Cancer cells are highly reliant on nicotinamide adenine dinucleotide (NAD+)-dependent processes including glucose metabolism, calcium signaling, DNA repair, and regulation of gene expression. Nicotinamide phosphoribosyltransferase (NAMPT), the rate-limiting enzyme for NAD+ salvage from nicotinamide (NAM), has been investigated as a target for anti-cancer therapy. Known NAMPT inhibitors with potent cell activity are composed of a nitrogen-containing aromatic group, which is phosphoribosylated by the enzyme. Here, we identified two novel types of NAM competitive NAMPT inhibitors, only one of which contains a modifiable, aromatic nitrogen that could be a phosphoribosyl acceptor. Both types of compound effectively deplete cellular NAD+, and subsequently ATP, and produce cell death when NAMPT is inhibited in cultured cells for more than 48 hours. Careful characterization of the kinetics of NAMPT inhibition in vivo allowed us to optimize dosing to produce sufficient NAD+ depletion over time that resulted in efficacy in an HCT116 xenograft model. Our data demonstrate that direct phosphoribosylation of competitive inhibitors by the NAMPT enzyme is not required for potent in vitro cellular activity or in vivo anti-tumor efficacy.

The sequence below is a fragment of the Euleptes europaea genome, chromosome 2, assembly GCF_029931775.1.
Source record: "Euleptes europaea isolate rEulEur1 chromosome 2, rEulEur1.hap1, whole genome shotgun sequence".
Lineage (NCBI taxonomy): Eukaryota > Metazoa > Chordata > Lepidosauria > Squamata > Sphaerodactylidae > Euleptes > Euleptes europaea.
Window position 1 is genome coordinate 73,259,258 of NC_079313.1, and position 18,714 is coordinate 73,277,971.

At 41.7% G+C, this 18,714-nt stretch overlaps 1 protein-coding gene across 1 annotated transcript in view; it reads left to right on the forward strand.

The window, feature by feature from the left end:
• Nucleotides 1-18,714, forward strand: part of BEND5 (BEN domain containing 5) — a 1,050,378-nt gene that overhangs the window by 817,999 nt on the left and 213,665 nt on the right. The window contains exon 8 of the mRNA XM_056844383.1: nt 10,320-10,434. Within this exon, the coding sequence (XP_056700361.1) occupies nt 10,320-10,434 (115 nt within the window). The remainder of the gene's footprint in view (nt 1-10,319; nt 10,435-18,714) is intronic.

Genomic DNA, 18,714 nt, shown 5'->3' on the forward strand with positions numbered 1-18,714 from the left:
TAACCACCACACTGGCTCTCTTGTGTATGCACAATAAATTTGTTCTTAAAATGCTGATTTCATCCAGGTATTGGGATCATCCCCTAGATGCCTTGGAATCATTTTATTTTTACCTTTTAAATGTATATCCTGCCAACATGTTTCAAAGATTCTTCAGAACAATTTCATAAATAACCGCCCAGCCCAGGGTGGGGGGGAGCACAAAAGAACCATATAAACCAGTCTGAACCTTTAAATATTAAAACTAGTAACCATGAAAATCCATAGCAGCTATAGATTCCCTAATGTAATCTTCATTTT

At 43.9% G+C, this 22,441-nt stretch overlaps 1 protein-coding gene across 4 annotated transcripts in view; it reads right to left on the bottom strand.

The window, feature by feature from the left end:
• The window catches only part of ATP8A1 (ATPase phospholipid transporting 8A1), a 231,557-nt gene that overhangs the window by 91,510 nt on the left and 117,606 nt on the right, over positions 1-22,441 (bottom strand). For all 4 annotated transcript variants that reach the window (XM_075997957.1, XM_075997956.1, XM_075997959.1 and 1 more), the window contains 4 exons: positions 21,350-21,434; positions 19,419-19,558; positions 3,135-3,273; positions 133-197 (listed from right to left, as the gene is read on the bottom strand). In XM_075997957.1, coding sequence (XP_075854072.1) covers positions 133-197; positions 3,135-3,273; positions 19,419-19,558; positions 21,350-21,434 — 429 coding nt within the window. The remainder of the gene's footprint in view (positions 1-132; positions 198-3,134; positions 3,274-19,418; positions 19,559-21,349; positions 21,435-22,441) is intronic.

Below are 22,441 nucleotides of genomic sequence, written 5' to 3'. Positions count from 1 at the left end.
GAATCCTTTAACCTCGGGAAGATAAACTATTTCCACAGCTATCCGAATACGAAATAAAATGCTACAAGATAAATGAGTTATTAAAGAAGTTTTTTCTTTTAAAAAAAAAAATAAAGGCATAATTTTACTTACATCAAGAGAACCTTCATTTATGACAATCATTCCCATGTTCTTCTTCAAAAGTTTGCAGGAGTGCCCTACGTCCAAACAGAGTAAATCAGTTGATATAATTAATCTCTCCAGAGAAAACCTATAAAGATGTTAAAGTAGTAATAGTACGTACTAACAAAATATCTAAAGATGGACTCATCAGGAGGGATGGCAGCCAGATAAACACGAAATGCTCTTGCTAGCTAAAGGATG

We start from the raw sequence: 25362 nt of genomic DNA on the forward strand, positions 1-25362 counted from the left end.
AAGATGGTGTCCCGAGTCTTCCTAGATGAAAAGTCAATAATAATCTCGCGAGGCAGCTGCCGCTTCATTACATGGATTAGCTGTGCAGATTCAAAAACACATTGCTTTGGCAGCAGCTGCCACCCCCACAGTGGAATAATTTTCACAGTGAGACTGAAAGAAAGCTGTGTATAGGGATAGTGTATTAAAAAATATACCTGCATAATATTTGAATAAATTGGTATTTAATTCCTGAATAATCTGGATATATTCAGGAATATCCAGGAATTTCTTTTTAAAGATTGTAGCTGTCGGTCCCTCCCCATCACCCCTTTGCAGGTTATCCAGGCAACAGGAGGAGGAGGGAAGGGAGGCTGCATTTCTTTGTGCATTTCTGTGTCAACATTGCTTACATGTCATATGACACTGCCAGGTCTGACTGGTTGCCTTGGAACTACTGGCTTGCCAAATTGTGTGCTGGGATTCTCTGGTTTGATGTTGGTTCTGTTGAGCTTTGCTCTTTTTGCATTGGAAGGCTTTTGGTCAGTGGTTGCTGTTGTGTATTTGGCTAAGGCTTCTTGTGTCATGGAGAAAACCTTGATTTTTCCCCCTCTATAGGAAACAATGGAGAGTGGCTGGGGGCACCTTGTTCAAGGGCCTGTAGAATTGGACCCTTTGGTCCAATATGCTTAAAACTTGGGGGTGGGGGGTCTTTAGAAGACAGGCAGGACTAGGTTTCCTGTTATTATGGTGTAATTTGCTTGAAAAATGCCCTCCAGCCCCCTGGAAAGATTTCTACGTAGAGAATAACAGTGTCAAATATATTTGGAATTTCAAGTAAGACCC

- Received November 29, 2016.
- Revision received March 17, 2017.
- Accepted April 19, 2017.
- Copyright ©2017, American Association for Cancer Research.